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So, what is an interface? To answer this question, let's take a look at an inheritance example: a class called Apple that is a direct descendant of the Fruit superclass. Figure 6.1 shows the Apple-Fruit inheritance hierarchy.
Figure 6.1. Apple-Fruit inheritance hierarchy.
What if we want apples to also have the capability of becoming a pie so that if apples are destined to become pies, they will have the Pie methods and attributes? If the desired outcome is to have the attributes of both classes in one, the class would have to inherit all the Fruit attributes as well as the Pie attributes, as shown in Figure 6.2. This is known as multiple inheritance.
Figure 6.2. Apple-Fruit-Pie multiple inheritance hierarchy.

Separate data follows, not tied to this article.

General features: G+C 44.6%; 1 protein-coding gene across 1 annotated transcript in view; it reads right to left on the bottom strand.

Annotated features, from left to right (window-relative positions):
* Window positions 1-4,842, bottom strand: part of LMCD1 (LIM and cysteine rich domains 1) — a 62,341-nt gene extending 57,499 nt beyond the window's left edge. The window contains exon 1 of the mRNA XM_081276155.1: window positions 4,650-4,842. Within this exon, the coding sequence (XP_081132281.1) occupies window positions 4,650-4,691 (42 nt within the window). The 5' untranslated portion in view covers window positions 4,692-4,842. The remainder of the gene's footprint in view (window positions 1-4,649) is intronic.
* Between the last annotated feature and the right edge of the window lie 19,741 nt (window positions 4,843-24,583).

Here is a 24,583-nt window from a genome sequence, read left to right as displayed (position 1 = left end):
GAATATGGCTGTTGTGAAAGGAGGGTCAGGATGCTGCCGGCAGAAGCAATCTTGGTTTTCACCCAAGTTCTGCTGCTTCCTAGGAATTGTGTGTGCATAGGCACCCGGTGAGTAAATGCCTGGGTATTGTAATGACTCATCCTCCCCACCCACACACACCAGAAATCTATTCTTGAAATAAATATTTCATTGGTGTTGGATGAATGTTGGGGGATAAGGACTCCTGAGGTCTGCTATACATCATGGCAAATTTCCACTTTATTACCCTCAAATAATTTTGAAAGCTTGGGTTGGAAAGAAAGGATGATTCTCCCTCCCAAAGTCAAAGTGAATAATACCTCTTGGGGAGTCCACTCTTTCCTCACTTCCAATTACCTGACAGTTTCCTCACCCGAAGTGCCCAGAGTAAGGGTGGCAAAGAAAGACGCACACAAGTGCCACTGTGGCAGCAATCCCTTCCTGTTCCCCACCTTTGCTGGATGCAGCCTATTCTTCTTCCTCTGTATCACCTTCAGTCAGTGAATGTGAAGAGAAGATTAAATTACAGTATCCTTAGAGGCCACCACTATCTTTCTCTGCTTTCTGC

Unfortunately, because multiple inheritance is not allowed, this is not a viable solution. We could, as suggested in Chapter 5, add the Pie class into the class hierarchy, as shown in Figure 6.3, but then we are assuming that all fruit types are pies.
Figure 6.3. Apple-Fruit-Pie inheritance hierarchy.
In this case, the hierarchy forces a relationship between all fruit subclasses and the Pie class. Because not all fruit types are appropriate for pies, we would be forcing relationships that don't follow the "is a kind of" test. After all, apple may be a kind of fruit, but watermelon is not always a kind of pie.
Another solution is to implement the Pie methods only in the subclasses that will need the methods. Figure 6.4 illustrates this implementation.
Figure 6.4. Pie method implementation.
Notice that we have added an unrelated class hierarchy that may also benefit from having the Pie methods.
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